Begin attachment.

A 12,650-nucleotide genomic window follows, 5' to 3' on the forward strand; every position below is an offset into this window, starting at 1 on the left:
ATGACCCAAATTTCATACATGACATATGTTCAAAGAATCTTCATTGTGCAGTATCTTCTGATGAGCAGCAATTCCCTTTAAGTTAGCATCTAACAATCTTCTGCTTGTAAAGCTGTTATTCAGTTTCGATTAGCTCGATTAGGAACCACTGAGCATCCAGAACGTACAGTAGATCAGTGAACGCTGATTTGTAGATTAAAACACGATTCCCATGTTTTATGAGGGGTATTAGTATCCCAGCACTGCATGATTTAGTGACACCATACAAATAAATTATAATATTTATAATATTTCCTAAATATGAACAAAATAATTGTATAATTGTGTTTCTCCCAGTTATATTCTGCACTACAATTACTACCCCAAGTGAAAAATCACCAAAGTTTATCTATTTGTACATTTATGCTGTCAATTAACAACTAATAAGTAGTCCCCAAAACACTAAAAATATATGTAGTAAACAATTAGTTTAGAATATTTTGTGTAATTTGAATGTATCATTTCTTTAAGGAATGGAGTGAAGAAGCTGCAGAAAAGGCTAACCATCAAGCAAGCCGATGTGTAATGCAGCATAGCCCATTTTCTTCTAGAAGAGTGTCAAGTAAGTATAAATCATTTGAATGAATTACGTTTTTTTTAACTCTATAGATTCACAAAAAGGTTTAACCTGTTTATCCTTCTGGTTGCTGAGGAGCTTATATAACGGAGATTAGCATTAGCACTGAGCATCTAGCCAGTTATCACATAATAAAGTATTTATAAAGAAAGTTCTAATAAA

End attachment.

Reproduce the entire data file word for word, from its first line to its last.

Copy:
A 12,650-nucleotide genomic window follows, 5' to 3' on the forward strand; every position below is an offset into this window, starting at 1 on the left:
ATGACCCAAATTTCATACATGACATATGTTCAAAGAATCTTCATTGTGCAGTATCTTCTGATGAGCAGCAATTCCCTTTAAGTTAGCATCTAACAATCTTCTGCTTGTAAAGCTGTTATTCAGTTTCGATTAGCTCGATTAGGAACCACTGAGCATCCAGAACGTACAGTAGATCAGTGAACGCTGATTTGTAGATTAAAACACGATTCCCATGTTTTATGAGGGGTATTAGTATCCCAGCACTGCATGATTTAGTGACACCATACAAATAAATTATAATATTTATAATATTTCCTAAATATGAACAAAATAATTGTATAATTGTGTTTCTCCCAGTTATATTCTGCACTACAATTACTACCCCAAGTGAAAAATCACCAAAGTTTATCTATTTGTACATTTATGCTGTCAATTAACAACTAATAAGTAGTCCCCAAAACACTAAAAATATATGTAGTAAACAATTAGTTTAGAATATTTTGTGTAATTTGAATGTATCATTTCTTTAAGGAATGGAGTGAAGAAGCTGCAGAAAAGGCTAACCATCAAGCAAGCCGATGTGTAATGCAGCATAGCCCATTTTCTTCTAGAAGAGTGTCAAGTAAGTATAAATCATTTGAATGAATTACGTTTTTTTTAACTCTATAGATTCACAAAAAGGTTTAACCTGTTTATCCTTCTGGTTGCTGAGGAGCTTATATAACGGAGATTAGCATTAGCACTGAGCATCTAGCCAGTTATCACATAATAAAGTATTTATAAAGAAAGTTCTAATAAA